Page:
Get the job done
It’s bold, hardy and honest – and left GAVIN MYERS with an appreciation for the simpler things in life.
I love an honest vehicle. A vehicle that makes no pretences to do anything it’s not designed for – that doesn’t try too hard, because it doesn’t have to, and is simple and down to earth. The Mitsubishi Triton single cab fits that mould. For some reason, the Triton has not enjoyed the same fanfare its Colt predecessor did. The single cab model, though, shows where the Triton’s workhorse heart is.
Compared to its larger extended- and double-cab siblings, the single cab is slightly more conventional looking thanks to its traditional, squared-off cab. This unfortunately seems to rob the Triton of some of its distinctive character, though it does still retain the traditional Triton roundedness in its facade and load-box shape. Single cab Tritons are fitted with black plastic front bumpers and side mirrors. Ours was also fitted with a rather butch-looking front bull bar.
At 2 220 mm long, the load box itself offers much usable length, however it is rather shallow at only 405 mm deep. Width is
1 470 mm. The Triton offers a full one-tonne payload and 1 500 kg towing capacity.
Interior space is also a little lacking. The cabin seems smaller than some rivals and convenient storage space is limited to a lidded storage box atop the dashboard and an open space below. Both storage areas lack rubber lining, so items noisily bounce around in the upper or out of the lower area. The passenger bench (the Triton can seat three with a lap belt in the middle) is fixed against the rear bulkhead, presenting two problems: firstly it diminishes storage space behind the seats to the small space behind the driver’s seat, and secondly, it means that passengers are left with a very uncomfortable seating position.
The driver’s seating position is more forgiving, thankfully, but the seat is hard and flat. However, the Triton’s interior is very well laid out. All plastic surfaces are hard to the point of solid, including the steering wheel and gear knob. It’s a tactility not felt in many vehicles that, while still all plastic, gives a sense of solidity. The floor is covered in easy to maintain vinyl. Our GLX-spec vehicle featured a modern aftermarket radio with two speakers, central locking, electric windows (driver’s one touch) and air-conditioning.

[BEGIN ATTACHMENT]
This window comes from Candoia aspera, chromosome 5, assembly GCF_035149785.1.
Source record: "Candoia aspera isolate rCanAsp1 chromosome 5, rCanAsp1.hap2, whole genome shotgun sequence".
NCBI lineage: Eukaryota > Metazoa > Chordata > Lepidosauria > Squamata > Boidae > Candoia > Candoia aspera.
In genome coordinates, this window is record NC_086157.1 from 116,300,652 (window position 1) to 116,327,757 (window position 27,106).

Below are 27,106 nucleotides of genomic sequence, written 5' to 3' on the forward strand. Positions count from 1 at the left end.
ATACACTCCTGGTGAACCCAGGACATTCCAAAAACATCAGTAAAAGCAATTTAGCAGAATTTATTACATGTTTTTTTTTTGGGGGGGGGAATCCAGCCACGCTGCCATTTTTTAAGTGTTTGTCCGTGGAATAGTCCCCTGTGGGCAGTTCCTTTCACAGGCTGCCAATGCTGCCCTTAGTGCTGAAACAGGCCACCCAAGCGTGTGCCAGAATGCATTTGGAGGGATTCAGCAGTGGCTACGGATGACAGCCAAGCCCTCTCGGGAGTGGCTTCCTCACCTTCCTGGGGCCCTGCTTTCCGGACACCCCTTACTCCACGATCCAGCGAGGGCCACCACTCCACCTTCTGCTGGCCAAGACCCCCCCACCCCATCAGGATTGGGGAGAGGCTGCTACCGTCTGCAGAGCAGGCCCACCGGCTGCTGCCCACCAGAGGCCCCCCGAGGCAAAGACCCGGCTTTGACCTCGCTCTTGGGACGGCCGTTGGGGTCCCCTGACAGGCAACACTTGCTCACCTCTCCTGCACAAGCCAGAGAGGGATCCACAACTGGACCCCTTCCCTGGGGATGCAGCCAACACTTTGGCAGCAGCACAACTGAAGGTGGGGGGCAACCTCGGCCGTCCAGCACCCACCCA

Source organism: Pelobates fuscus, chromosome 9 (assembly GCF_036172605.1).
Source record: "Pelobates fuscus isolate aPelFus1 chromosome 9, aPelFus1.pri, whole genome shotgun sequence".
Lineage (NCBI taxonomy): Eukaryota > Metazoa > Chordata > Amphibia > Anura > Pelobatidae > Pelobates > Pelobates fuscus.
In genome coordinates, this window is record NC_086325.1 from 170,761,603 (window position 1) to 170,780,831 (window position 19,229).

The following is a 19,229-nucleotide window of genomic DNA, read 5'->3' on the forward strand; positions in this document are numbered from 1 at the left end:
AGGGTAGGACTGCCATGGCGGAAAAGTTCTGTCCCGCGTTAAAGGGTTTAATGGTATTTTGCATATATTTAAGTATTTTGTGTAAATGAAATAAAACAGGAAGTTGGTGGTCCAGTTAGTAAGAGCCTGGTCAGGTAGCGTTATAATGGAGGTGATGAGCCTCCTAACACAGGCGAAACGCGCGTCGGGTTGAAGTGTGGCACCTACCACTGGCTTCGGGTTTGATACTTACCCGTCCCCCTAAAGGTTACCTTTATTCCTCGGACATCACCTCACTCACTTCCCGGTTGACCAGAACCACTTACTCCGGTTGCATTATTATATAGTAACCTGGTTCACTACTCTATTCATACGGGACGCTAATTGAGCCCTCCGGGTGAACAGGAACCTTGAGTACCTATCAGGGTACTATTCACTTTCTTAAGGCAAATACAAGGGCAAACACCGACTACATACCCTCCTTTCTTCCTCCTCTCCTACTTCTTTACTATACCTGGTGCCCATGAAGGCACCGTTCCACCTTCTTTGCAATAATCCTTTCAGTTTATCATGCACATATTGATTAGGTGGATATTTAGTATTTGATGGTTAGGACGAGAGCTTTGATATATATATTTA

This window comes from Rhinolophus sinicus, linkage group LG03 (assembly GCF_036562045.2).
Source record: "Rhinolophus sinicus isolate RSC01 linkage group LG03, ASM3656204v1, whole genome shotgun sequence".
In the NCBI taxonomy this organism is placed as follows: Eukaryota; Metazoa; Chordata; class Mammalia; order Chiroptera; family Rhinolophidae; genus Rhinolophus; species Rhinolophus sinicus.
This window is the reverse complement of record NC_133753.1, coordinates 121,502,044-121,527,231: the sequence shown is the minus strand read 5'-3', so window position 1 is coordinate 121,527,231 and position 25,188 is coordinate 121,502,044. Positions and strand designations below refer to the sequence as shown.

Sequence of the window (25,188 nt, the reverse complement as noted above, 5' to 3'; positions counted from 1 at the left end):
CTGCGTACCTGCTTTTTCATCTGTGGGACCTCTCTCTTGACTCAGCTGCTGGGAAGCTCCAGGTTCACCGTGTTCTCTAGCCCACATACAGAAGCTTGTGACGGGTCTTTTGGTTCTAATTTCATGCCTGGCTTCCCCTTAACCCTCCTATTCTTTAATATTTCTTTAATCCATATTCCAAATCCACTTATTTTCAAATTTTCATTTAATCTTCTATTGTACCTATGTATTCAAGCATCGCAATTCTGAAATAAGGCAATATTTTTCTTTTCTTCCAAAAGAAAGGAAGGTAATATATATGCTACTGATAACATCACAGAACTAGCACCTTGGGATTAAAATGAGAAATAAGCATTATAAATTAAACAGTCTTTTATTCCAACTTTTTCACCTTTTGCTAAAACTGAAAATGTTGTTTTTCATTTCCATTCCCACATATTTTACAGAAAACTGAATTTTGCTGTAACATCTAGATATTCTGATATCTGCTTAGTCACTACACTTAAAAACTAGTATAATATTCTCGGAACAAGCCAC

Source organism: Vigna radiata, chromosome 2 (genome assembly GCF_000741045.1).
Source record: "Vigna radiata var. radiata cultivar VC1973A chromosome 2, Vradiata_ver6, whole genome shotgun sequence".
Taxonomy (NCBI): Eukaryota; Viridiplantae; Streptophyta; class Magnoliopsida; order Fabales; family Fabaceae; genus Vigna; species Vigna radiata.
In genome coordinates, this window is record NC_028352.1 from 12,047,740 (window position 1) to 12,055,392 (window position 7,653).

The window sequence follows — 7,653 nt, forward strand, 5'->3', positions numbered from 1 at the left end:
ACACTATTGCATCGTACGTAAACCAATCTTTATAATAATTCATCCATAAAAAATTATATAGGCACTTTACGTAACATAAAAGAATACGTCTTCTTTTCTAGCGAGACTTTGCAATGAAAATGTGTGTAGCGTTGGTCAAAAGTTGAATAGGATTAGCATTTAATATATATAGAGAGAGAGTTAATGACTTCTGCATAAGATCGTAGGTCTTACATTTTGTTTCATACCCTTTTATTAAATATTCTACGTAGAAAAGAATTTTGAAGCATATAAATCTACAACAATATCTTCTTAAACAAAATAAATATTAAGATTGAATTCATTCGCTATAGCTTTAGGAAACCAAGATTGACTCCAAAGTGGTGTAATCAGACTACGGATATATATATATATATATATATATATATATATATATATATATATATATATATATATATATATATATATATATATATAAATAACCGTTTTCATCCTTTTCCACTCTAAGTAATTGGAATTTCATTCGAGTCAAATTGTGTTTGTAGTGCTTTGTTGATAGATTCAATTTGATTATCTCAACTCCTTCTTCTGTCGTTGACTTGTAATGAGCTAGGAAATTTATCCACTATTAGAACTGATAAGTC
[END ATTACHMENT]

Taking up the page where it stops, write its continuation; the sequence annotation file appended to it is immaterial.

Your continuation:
Motivation for our test vehicle came in the form of Mitsubishi’s 2,5-litre four-cylinder diesel engine. Producing 100 kW at 4 000 r/min and 314 Nm at 2 000 r/min it provides solid shove with an “old-school” clattery diesel soundtrack. It drives the rear wheels through a five-speed manual gearbox and lockable (on GLX models) rear differential. Fuel consumption is quoted at 8,3 l/100 km on the combined cycle.
Care needs to be taken on rough and wet roads as the light back-end and stiff suspension make the Triton single cab rather skittish. It does not come fitted with traction or stability control, but anti-lock braking (ABS) with Electronic Brakeforce Distribution (EBD); dual airbags; and Mitsubishi’s RISE (Reinforced Impact Safety Evolution) body construction are all standard.
Priced at R239 900, the Triton single cab diesel has a three-year/100 000 km warranty, and a five-year/70 000 km service plan. From launch, the Triton was always more of a “work” proposition, which is probably why it fulfils a more “niche” role in the local bakkie market.
It does have its quirks – the fixed passenger bench and subsequent lack of interior storage space being chief – but it is honest to its application. And that certainly makes it worth a look if that’s what you want from a workhorse.